Fighting for Blackjack Tables: Maryland’s Turn

Over the last couple of years we have see several states put forth legislation that would allow their slot parlors to expand with table games such as blackjack, poker and roulette; other bills have been for the allowing of new fully fledged brick and mortar casinos. Now Maryland is moving forward in their lawmakers scraping for blackjack tables.

The name of the bill that would give the state blackjack tables, poker tables and other table games is House Bill 331. House Bill 331 would allow the five establishments that already offer casino gambling in the form of slot machines the opportunity to apply for a gambling expansion in the form of table games.

Naturally the reason for the bill is to allow Maryland to generate more revenue and to allow their existing gambling facilities to compete with neighboring states who are now offering gambling establishments with both slot machines and table games. Delegate Frank Turner, who is the head supporter of House Bill 331, said, “It is a matter of staying competitive with other states around us.”

And he is right in saying so. Think about it: if you were looking to do some gambling in a brick and mortar casino, would you go to a slots parlor where your only playing options were slot machines, or would you make the drive to a brick and mortar casino with blackjack and poker as well as slot machines? The answer is simple. Americans desire variety, and even if they only wind up playing one kind of casino game, they will tend toward the option that gives them the most options.

Yesterday saw a lot of talk of gambling options for Maryland in the General Assembly. But it will take more than one meeting of the general assembly to determine whether or not to move forward in the table games expansion debate.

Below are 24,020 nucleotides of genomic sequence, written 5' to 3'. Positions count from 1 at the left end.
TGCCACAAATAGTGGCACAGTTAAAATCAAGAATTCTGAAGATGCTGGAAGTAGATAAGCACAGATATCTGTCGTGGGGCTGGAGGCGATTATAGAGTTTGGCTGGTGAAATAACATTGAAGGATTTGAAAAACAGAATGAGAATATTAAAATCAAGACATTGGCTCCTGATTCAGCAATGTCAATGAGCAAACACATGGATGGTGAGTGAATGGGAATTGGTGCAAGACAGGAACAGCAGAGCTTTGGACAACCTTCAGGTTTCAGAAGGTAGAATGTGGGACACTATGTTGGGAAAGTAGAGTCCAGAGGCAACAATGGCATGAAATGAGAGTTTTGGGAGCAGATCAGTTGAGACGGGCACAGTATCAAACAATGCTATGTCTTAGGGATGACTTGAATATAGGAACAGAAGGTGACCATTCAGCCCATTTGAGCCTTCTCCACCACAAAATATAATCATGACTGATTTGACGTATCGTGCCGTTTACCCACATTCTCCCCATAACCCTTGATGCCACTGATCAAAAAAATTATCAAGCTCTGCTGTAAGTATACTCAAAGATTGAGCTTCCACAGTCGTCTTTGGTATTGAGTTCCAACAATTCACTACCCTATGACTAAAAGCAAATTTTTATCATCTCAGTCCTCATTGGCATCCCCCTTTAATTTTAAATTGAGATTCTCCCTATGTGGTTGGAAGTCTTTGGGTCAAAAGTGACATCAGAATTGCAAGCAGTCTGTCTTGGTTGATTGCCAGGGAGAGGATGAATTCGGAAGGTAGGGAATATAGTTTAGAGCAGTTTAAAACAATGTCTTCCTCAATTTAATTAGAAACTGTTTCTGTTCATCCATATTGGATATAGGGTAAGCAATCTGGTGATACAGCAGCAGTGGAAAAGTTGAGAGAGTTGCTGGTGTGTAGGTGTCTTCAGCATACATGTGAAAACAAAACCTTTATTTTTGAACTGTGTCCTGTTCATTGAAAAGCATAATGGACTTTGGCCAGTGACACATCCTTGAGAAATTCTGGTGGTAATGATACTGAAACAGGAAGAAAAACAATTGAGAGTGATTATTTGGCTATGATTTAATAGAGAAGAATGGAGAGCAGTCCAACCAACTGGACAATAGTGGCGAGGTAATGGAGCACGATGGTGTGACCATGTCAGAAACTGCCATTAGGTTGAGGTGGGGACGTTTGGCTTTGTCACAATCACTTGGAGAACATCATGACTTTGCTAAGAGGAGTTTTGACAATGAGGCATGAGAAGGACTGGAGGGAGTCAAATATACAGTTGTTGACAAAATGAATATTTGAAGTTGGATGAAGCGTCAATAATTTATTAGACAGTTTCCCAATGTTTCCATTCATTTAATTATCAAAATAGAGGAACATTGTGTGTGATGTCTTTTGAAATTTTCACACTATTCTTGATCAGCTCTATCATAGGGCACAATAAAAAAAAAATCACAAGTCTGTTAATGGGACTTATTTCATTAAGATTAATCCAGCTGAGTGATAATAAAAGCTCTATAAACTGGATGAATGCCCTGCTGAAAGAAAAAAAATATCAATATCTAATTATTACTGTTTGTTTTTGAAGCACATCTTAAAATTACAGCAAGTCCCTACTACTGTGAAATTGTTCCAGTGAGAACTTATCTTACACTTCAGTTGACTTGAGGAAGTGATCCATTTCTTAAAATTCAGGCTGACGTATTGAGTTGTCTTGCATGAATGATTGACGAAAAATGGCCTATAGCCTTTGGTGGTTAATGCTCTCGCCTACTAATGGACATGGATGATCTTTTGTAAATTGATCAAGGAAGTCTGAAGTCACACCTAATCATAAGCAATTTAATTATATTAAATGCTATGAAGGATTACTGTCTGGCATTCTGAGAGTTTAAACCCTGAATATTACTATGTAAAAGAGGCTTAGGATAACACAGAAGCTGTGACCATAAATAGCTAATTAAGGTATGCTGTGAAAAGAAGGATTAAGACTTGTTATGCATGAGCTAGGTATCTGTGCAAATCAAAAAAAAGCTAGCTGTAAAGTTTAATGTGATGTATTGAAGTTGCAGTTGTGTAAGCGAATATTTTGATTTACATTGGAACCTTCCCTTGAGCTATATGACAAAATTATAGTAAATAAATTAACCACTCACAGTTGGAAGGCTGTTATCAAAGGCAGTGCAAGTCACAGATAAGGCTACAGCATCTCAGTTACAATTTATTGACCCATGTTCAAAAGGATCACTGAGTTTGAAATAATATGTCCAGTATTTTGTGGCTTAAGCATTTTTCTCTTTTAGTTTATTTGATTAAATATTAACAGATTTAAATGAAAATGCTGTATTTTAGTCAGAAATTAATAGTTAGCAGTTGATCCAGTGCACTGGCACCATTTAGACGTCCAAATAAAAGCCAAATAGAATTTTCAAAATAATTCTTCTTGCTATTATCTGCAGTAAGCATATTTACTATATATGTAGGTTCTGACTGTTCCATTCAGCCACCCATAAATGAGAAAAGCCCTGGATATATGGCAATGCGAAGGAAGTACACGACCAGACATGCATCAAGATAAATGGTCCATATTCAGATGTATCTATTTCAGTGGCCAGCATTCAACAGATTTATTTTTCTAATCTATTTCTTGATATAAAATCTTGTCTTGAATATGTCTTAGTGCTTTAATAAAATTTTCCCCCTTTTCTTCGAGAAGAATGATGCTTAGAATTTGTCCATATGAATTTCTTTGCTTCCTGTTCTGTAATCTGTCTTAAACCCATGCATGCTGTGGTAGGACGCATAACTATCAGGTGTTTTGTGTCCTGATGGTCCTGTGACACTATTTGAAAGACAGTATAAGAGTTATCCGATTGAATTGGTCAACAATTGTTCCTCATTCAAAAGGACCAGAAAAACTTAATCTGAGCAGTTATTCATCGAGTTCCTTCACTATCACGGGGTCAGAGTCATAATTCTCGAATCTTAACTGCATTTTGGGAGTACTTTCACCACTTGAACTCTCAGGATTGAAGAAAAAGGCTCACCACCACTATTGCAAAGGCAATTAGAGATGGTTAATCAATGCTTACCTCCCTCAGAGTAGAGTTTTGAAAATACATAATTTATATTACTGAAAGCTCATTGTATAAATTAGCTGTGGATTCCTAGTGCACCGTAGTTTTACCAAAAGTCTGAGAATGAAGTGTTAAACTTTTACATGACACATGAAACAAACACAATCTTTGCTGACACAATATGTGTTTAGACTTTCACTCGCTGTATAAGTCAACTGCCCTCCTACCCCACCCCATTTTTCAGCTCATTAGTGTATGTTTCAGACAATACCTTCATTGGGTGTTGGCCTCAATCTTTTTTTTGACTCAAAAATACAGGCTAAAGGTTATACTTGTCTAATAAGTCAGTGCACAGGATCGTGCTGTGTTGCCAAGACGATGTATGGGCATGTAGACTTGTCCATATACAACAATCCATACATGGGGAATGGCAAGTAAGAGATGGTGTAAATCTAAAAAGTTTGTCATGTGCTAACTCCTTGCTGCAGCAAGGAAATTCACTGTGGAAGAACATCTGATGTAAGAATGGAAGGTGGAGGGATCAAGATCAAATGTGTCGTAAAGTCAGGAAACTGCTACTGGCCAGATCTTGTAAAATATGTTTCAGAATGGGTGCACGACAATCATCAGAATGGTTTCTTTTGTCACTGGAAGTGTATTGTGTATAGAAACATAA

States Need Revenue

Since the recession, states around the U.S. are having trouble with their budgets. Trouble as in there isn’t enough money. And we’re not talking falling short a little bit, but a lot. As in millions—or billions in some places—short.

With states being at such a loss in terms of money they’re forced to cut programs and jobs, including programs and teachers in our children’s schools. And since cutting jobs hurts the economy even more and cutting education programs hurts our children, states are beginning to look at other ways of bringing in money.

Legalizing or expanding gambling offerings, such as blackjack tables, is being looked at or acted upon in at least eighteen states this year. And it’s only March.

While I’m not going to complain about a wider selection of casino games and it being easier to play blackjack, just how desperate are states for more income?

Check out what Rep. Kraig Paulson, the Republican leader in the Iowa House said: “Absolutely, we’re addicted to gambling dollars.” And this man is an opponent to expanding gambling in his state. But he also understands that his state needs revenue as well.

So what all are states up to?

-Iowa has begun a new state lottery.
-Pennsylvania has legalized table games, like blackjack.
-New York is adding 4,500 video lottery machines.
-The Governor of Connecticut wants his state to offer Keno in restaurants.
-More lottery machines have been installed in Florida. Florida is also trying to reach a deal with the Seminole tribe in regards to blackjack tables at their casinos.
-Kansas has increased its promotion of Dodge City.
-Missouri is switching and upgrading its slots game offerings to include fancier, more entertaining slots.
-And Maryland is adding 10,000 slot machines.

For citizens that are opposed to opening up gambling offerings, take a moment to consider another option: raising taxes. Suddenly, while you still aren’t in favor of things like blackjack tables, expanding a state’s gambling offerings don’t seem so bad. Because nobody wants to pay more in taxes.

Turning to gambling isn’t a sign that states are loosening up their morals. Legalizing and expanding their gambling offerings is a sign that states are looking for ways to increase their revenue while not hitting their citizens any harder. Yes, gambling will take more of their money, but it will be money willingly offered by citizens, whereas no one likes to pay taxes.

So when you’re not happy to hear about more blackjack tables or some other form of gambling coming to your state, think of the alternative—you could be paying more in taxes.